5 Ways to Boost Your Mood at the Office
Your life experience and your education at Argosy University can prepare you for a successful career, but what about those everyday workplace stresses we all face?
Not to fear: We've compiled the best tips for staying happy and productive in the workplace, whatever your profession.
Follow these simple tips to improve your mood and boost your productivity.
1. Beautify Your Surroundings: Most people spend at least eight hours a day at work. Because you'll be spending the majority of your time at the office, why not make your workspace functional and beautiful? Postcards from your favorite vacation, tastefully framed photos of loved ones and pets, and well-designed office supplies can elevate your desk from blah to bearable.
If you're near a window (or otherwise get adequate light), consider buying a plant—plants have been shown to improve people's moods. Of course, always respect your office's décor guidelines; you don't want to miss out on a promotion because you've put your Beanie Baby collection on display.
2. Take Exercise Breaks: Long hours at the desk, poor lighting conditions, and ergonomically unfriendly chairs can take their toll on your physical well-being. As often as possible, get up and take a five-minute walk.
Between walk breaks, do simple at-your-desk stretches: Raise your arms above your head and hold for five seconds, and always practice good posture. If your coworkers are willing, start a weekly lunch exercise club. Physical activity will keep you alert and help you power through the 3:00 PM slump.
3. Make Office Buddies: When the going gets tough, the tough get support from their friends. Even if you work best independently, office friends will enrich your professional life immeasurably. That said, it's best to avoid gossiping and discussing intensely personal problems, both of which can give you a reputation for being unprofessional.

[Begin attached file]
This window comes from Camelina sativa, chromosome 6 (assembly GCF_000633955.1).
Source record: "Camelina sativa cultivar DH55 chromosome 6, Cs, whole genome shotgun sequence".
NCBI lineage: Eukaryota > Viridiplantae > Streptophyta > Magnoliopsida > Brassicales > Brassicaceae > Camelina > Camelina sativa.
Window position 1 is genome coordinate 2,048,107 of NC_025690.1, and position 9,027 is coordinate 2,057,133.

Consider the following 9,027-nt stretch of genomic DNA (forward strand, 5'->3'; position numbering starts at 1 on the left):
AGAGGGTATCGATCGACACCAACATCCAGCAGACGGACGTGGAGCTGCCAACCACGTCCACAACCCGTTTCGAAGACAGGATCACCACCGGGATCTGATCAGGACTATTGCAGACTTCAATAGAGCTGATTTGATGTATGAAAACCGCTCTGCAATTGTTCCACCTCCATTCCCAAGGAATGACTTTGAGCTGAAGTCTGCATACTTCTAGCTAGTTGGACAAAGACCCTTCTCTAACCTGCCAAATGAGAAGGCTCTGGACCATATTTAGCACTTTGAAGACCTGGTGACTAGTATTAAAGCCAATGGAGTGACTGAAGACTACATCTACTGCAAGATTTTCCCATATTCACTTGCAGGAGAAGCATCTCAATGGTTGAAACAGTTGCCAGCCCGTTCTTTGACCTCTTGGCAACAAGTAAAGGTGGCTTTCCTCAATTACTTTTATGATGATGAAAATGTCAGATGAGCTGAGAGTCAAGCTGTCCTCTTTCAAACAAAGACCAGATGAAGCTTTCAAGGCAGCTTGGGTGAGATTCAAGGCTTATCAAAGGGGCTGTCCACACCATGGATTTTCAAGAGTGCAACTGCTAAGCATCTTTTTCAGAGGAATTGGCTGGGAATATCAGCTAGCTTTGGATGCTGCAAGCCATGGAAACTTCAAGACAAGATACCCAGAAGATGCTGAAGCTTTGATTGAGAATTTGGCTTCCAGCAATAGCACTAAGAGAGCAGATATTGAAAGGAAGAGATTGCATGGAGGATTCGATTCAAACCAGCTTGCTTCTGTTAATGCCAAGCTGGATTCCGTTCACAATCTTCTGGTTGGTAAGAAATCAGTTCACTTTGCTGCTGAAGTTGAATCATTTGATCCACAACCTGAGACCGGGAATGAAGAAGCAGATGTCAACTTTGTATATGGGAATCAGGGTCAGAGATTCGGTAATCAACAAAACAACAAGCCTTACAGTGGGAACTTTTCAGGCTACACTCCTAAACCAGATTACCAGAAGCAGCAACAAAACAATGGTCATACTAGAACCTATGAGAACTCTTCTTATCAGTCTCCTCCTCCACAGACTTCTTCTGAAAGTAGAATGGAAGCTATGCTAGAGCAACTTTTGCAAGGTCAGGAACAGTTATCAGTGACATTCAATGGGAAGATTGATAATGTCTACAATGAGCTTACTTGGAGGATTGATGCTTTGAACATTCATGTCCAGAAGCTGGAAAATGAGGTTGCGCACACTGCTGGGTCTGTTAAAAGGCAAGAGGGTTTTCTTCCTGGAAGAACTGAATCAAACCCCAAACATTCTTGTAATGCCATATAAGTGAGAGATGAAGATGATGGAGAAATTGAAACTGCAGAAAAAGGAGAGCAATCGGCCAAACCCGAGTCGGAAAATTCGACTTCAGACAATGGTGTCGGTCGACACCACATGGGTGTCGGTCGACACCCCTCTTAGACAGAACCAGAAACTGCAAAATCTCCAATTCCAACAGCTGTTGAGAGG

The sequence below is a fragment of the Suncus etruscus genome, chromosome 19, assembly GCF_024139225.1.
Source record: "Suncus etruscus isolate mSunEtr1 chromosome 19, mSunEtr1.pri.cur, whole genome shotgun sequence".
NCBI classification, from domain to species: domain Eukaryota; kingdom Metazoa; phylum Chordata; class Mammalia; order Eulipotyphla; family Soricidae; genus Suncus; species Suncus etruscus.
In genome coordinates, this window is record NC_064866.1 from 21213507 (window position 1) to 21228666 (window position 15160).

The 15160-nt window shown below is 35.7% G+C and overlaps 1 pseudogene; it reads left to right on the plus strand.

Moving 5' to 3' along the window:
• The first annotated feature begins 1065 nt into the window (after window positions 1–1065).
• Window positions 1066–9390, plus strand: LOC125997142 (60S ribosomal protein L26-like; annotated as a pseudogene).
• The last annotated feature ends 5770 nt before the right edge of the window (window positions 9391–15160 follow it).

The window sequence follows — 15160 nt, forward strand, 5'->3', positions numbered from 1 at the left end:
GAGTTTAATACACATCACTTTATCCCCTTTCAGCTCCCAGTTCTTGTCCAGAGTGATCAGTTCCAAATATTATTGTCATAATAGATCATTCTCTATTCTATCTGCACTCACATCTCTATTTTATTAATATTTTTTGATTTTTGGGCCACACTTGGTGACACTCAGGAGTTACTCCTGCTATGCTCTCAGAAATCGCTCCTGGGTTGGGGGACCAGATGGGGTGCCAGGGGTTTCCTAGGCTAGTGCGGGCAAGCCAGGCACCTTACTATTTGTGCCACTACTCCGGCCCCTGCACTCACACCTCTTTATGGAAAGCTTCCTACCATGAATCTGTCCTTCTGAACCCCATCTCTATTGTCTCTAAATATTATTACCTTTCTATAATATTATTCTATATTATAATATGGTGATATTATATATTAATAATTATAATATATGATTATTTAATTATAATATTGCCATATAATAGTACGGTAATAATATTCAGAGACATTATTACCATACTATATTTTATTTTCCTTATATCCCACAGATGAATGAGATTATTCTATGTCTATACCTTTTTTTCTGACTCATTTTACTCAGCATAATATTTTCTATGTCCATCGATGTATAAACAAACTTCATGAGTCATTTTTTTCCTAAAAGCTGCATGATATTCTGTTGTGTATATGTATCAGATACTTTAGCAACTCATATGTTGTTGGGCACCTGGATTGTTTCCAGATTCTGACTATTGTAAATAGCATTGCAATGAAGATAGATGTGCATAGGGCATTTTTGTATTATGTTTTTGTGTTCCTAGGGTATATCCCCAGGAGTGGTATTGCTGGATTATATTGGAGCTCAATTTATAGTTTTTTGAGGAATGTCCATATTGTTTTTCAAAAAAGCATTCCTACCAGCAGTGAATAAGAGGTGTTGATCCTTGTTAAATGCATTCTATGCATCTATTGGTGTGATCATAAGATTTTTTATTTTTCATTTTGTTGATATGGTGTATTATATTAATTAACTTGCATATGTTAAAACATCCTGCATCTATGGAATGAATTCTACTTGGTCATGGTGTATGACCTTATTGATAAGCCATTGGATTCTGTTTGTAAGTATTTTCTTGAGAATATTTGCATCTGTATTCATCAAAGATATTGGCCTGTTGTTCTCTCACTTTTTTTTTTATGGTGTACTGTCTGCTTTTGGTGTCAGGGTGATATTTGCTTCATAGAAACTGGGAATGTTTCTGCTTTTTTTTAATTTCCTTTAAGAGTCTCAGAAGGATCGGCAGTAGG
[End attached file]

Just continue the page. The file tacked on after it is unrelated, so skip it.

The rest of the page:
4. Develop Your Skills: Many of us aren't taking full advantage of our current jobs, which might offer more potential for professional development than they appear to. Identify a skill or set of skills you've always wanted to develop or improve and then determine whether your current role can help you build that skill. You'll feel more accomplished, and your new abilities will give you an edge in the future.
5. Remember What You Love about Your Job: If you're feeling down-and-out about work, take a moment to reflect on what drew you to the position in the first place. Perhaps you were enticed by your company's altruistic mission, the wisdom of your manager or unbeatable perks.
Keep in mind that everyone has bad days and that being frustrated with a certain client, project or coworker doesn't mean your job is all bad. Reframing frustrations can help you see them more clearly and appreciate the good things about your position.
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